Janet Patton, of the Lexington Herald Leader newspaper, recently wrote an article about counterfeit bottles of Blanton’s Bourbon being sold on the market. This is not a new problem. There have been counterfeit bottles of whiskey since the time that distillers started bottling whiskey. There is profit to be made selling expensive and popular whiskey brands and people are going to fake bottles to earn that profit. I thought I would take a look at the history of counterfeit bottles.
James E. Pepper had a problem with counterfeit bottles in the 1890s. That is why he developed a stamp with his signature on it to seal the bottle across the cork. He then started advertising that the consumer should look at this seal and if it had been broken in any way, to avoid purchasing the bottle because it might not be real James E. Pepper whiskey. This inspired the government tax stamp to seal the bottle when the Bottled-in-Bond Act of 1897 was passed. The tax stamp served two things – it showed that the taxes were paid and sealed the bottle to prevent fake bottles. Other distillers had the problem of fake whiskey labels with their brand names on them. That is why they developed elaborate labels that would be hard to duplicate on the cheap. Counterfeit whiskey bottles hurt the brand because they not only caused the distiller to lose the money from the sale, but also hurt the reputation of the brand when inferior whiskey was in the fraudulent bottle.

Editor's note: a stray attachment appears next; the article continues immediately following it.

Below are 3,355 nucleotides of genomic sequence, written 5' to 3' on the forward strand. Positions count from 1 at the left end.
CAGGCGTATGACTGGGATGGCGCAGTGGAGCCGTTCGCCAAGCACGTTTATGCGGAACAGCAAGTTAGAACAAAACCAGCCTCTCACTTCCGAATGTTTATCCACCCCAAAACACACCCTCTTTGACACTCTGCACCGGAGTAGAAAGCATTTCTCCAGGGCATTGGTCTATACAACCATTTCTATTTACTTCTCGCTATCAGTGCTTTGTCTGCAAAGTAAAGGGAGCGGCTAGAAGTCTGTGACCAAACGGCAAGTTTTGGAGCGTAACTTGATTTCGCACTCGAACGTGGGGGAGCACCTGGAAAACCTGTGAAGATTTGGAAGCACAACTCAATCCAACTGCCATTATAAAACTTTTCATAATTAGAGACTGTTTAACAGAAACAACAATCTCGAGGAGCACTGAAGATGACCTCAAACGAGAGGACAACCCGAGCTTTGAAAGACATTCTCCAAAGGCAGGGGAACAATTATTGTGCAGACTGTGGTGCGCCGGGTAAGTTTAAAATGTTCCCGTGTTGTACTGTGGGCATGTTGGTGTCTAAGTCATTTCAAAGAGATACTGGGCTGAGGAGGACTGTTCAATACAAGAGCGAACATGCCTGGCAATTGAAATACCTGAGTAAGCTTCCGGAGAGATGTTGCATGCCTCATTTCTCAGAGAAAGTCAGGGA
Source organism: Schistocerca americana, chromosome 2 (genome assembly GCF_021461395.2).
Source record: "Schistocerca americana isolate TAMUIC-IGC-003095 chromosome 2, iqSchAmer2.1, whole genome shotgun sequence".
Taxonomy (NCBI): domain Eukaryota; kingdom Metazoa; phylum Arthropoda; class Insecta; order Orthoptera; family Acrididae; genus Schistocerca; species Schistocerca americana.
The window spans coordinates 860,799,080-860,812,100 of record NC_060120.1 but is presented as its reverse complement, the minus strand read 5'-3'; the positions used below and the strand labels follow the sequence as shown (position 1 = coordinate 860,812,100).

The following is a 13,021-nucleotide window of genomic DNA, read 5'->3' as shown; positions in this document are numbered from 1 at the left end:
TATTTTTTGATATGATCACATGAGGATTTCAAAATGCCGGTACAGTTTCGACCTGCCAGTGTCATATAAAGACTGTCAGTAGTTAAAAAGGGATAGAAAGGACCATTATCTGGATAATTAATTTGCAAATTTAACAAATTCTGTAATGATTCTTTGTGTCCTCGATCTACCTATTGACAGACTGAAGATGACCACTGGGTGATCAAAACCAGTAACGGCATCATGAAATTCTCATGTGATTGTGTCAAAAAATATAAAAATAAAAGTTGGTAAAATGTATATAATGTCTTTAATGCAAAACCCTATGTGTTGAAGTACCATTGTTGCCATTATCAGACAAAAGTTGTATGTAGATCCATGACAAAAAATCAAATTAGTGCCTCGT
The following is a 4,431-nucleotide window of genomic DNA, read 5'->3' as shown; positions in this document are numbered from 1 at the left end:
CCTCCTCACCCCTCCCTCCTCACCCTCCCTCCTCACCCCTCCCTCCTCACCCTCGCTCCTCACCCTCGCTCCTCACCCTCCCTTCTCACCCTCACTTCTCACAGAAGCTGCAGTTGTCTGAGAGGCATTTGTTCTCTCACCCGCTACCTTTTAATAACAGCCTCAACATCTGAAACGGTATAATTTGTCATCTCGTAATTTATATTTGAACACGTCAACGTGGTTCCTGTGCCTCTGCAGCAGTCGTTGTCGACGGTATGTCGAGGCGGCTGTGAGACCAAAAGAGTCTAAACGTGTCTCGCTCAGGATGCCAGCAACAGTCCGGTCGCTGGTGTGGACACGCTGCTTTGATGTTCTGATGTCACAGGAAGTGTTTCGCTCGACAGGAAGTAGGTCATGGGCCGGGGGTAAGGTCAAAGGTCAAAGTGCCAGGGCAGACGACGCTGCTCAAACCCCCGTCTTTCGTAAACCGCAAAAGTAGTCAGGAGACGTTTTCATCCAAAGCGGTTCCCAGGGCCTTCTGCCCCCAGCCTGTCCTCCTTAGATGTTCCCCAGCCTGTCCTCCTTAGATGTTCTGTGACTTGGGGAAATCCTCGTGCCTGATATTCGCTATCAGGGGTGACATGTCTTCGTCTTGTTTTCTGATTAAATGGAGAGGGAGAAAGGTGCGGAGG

Prohibition brought organized crime into the whiskey business and the black market was flooded with fake whiskey bottles. This was often a very dangerous proposition as the organized crime gangs were not picky about what they put into the bottles. The most popular way to fake the whiskey then, as today, is to refill an empty bottle with cheap whiskey. During Prohibition the whiskey being used was often moonshine made without the proper cuts and could lead to blindness, nerve damage or even death. This was harder to prove in the times past, but with chemical analysis improving, it is easier for distillers to prove counterfeit bottles today.
Post Prohibition, the problem became less of a problem, but still existed. There was plenty of whiskey on the market at reasonable prices and there was less money to be made in counterfeit bottles. As whiskey sales declined, this made counterfeiting bottles even less of a problem in the United States, but it remained a problem with some brands overseas. Jack Daniels always had a problem with counterfeits of their popular brand overseas.
With the whiskey boom of the 21st century, counterfeit bottles are once again a growing problem. The internet sales of whiskey has compounded the problem. I have always been suspicious of the empty bottles being sold on eBay for large amounts of money. Empty bottles of Pappy Van Winkle, Blanton’s and other popular brands are selling for prices that are ridiculous and I suspect most of those bottles are being purchased to fake the whiskey for resale. Let the buyer beware of the secondary market.
Counterfeit bottles of whiskey is a growing problem. The distilleries have always had a problem with their brands being counterfeited and have taken steps to prevent it. It is a very profitable thing to sell a fake bottle of whiskey and it will remain a problem. My advice is to purchase your whiskey from a local liquor store that you trust and to be wary of bottles sold on the black market.